“My parents arrived in France with two suitcases in 2016, five years after the start of the war, Vauvenargues has turned into a wonderful welcoming place. I wanted to use my language, which is classical music, to convey to this village of 1,000 inhabitants what he gave to my family, by organizing a festival there with great artists,” Bilal Alnemr told AFP.

At the foot of the Sainte-Victoire mountain painted by Cézanne, near the castle where Pablo Picasso is buried, the classical notes of German composers Ludwig van Beethoven (1770-1827) and Félix Mendelssohn (1809-1847) will resonate, as well as Arabic melodies, like the Syrian sonata number 2 in A minor by the musician of Iraqi origin Solhi Alwadi (1934-2007), interpreted by renowned soloists and the New Symphony Orchestra of the country of Aix-en-Provence.

The musician Wahed Bouhassoun, who has often accompanied Jordi Savall, will also perform on the oud poetic songs from the region of Bilal’s parents, in southern Syria.

Bilal Alnemr is the first of his family to have arrived in France, thanks to his talent for the violin. His parents were not musicians: an accountant mother and a mason father who also worked in Lebanon as a lifeguard.

“When my father was little, a girl played the accordion and the teacher presented her as someone extraordinary,” he says. One day, Bilal’s father wanted to try a violin placed on a table at a cousin’s house but could not get any sound out of it. “Later, in Lebanon, he listened to a violin piece on the radio and he said: I didn’t manage to play the violin, but my son will play it”.

As a baby, Bilal receives a toy in the shape of a violin in Damascus. Then, his father gave him this beautiful stringed instrument. He then finds a course in a music school, in a cellar. “I won a little competition, the prize was a blue walkman that I still have”. Spotted by a teacher, he entered the Solhi Alwadi conservatory and then won an international competition.

– “Beautiful story” –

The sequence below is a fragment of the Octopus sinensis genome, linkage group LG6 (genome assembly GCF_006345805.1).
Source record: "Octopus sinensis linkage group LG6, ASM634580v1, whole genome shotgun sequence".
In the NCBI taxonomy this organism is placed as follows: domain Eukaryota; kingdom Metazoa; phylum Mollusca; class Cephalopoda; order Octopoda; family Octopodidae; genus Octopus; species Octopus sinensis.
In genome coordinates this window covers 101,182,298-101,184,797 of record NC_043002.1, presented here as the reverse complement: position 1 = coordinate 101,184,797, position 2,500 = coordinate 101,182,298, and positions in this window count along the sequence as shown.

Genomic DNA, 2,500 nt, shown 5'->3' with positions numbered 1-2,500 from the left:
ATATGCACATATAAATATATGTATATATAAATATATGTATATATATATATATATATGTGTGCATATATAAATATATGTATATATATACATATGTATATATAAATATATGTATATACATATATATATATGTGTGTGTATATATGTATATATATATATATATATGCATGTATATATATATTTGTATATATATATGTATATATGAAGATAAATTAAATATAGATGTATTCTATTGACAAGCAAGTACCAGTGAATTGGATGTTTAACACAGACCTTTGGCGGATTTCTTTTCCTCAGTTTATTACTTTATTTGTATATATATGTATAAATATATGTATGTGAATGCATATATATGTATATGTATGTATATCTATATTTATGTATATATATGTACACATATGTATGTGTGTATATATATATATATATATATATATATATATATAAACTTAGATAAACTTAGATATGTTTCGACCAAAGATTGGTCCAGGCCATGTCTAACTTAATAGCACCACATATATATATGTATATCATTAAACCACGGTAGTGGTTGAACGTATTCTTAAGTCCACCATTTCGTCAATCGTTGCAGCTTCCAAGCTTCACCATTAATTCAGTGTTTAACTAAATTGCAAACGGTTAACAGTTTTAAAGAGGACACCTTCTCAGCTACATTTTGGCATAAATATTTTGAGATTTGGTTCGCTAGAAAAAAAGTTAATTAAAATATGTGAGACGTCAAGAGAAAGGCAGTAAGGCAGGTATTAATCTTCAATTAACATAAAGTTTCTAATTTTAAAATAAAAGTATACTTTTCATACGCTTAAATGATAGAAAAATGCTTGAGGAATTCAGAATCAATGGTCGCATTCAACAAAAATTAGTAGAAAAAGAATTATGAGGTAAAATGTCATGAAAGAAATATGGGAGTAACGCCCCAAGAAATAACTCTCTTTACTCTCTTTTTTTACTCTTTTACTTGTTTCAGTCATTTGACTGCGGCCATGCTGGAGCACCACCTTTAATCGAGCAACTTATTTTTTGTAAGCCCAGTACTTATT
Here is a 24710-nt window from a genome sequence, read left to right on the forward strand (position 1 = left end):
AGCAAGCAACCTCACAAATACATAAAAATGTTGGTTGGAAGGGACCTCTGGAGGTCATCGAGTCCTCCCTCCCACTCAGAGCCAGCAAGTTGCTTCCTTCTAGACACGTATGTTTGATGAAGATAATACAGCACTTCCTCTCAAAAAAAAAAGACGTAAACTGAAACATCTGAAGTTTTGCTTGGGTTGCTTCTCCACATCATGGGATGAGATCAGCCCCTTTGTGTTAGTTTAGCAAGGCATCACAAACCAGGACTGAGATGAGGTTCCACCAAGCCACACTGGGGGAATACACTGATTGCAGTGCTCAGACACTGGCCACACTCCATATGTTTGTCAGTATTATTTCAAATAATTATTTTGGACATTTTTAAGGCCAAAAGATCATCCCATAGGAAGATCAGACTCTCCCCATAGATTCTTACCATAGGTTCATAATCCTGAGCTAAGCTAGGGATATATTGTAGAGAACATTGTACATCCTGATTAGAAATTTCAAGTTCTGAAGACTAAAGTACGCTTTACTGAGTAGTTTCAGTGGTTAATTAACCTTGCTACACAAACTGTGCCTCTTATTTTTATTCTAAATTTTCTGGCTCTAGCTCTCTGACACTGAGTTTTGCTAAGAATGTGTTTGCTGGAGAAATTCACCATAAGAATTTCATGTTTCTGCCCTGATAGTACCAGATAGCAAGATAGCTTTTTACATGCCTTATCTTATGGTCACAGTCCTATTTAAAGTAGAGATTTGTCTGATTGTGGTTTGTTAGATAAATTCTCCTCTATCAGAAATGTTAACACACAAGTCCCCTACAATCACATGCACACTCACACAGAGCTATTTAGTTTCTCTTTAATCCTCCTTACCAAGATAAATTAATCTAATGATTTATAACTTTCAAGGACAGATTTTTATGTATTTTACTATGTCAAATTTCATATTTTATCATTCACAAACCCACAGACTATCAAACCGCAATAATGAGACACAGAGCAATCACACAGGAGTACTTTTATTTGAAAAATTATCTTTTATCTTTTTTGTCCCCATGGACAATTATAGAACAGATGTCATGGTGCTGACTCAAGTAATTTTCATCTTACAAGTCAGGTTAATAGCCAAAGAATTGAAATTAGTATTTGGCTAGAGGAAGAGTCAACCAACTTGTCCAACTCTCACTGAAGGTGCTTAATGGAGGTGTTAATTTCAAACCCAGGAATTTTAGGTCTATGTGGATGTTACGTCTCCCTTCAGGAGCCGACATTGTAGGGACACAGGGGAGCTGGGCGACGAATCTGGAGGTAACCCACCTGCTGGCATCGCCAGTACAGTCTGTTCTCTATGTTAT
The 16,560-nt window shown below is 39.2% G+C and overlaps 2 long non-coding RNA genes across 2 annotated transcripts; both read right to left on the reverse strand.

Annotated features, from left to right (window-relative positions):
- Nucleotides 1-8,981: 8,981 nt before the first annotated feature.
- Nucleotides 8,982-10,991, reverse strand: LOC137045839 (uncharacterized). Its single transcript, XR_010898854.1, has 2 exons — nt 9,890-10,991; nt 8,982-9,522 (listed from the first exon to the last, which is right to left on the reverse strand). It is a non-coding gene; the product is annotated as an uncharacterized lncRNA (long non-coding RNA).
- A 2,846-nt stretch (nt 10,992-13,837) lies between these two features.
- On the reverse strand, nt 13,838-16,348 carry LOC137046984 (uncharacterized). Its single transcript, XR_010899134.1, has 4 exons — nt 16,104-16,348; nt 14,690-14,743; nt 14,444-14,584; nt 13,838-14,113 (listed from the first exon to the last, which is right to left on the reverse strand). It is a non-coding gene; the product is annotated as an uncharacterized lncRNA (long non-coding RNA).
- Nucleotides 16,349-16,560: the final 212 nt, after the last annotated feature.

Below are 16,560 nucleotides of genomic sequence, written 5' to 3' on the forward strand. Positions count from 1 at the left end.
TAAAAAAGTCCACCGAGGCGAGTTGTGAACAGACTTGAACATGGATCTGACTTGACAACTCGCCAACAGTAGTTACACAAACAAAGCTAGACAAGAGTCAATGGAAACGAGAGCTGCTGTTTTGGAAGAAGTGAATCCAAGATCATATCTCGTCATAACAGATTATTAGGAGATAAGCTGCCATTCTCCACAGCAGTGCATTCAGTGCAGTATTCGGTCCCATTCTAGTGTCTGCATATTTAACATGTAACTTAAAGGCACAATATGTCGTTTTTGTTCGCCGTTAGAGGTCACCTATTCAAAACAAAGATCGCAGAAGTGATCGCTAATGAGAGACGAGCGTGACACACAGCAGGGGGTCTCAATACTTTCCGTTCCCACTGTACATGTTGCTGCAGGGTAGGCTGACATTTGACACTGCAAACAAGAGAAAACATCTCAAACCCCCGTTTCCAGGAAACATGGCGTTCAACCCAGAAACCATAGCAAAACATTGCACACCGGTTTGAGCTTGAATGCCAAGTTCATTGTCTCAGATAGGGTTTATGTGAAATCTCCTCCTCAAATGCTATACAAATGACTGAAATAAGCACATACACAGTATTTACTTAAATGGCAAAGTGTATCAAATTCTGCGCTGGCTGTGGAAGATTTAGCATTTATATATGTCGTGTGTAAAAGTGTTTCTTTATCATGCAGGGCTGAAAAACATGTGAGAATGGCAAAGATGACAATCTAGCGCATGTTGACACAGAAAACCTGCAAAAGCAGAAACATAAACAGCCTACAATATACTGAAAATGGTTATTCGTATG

French teachers offered him in 2010, at the age of 13, to come to Aix-en-Provence to continue his studies. A year later, with the war in Syria, it is “separation”; for years he no longer sees his family. Alone, worry in his stomach for his relatives in Damascus, Bilal works hard: every morning, he is at 7:00 a.m. in high school to do an hour of violin, goes on to classes then repeats for hours in the evening.

After brilliant secondary studies, he entered the Conservatory in Paris and succeeded in bringing his sister, then his parents.

“They had just arrived in France, still a little disoriented; we had accommodation available in Vauvenargues, we made it available, residents furnished it”, remembers the mayor, Philippe Charrin.

Six years later, his mother works at the village school and his father is the officer in charge of the waste disposal centre. “They are completely integrated, it’s extraordinary,” marvels Mr. Charrin.

Bilal has played alongside prestigious musicians such as Daniel Barenboïm, Renaud Capuçon and Hélène Grimaud. He obtained French nationality in 2021 as a personality contributing to cultural influence. “And he gives us this gift, these Musical Meetings of Vauvenargues: we had given a little and we receive a lot, it’s a beautiful story”, says the mayor.

Former college teachers from Bilal will attend the concerts. Students looked after by his mother will come to the musical awakening workshop. Bilal, who is starting to achieve his dream of becoming an international soloist, remains faithful to his base, from the love of his Syrian native country to that for his French host village and for all those who have helped him on his way. : “I am like a tree, the higher I climb, the deeper my roots sink”.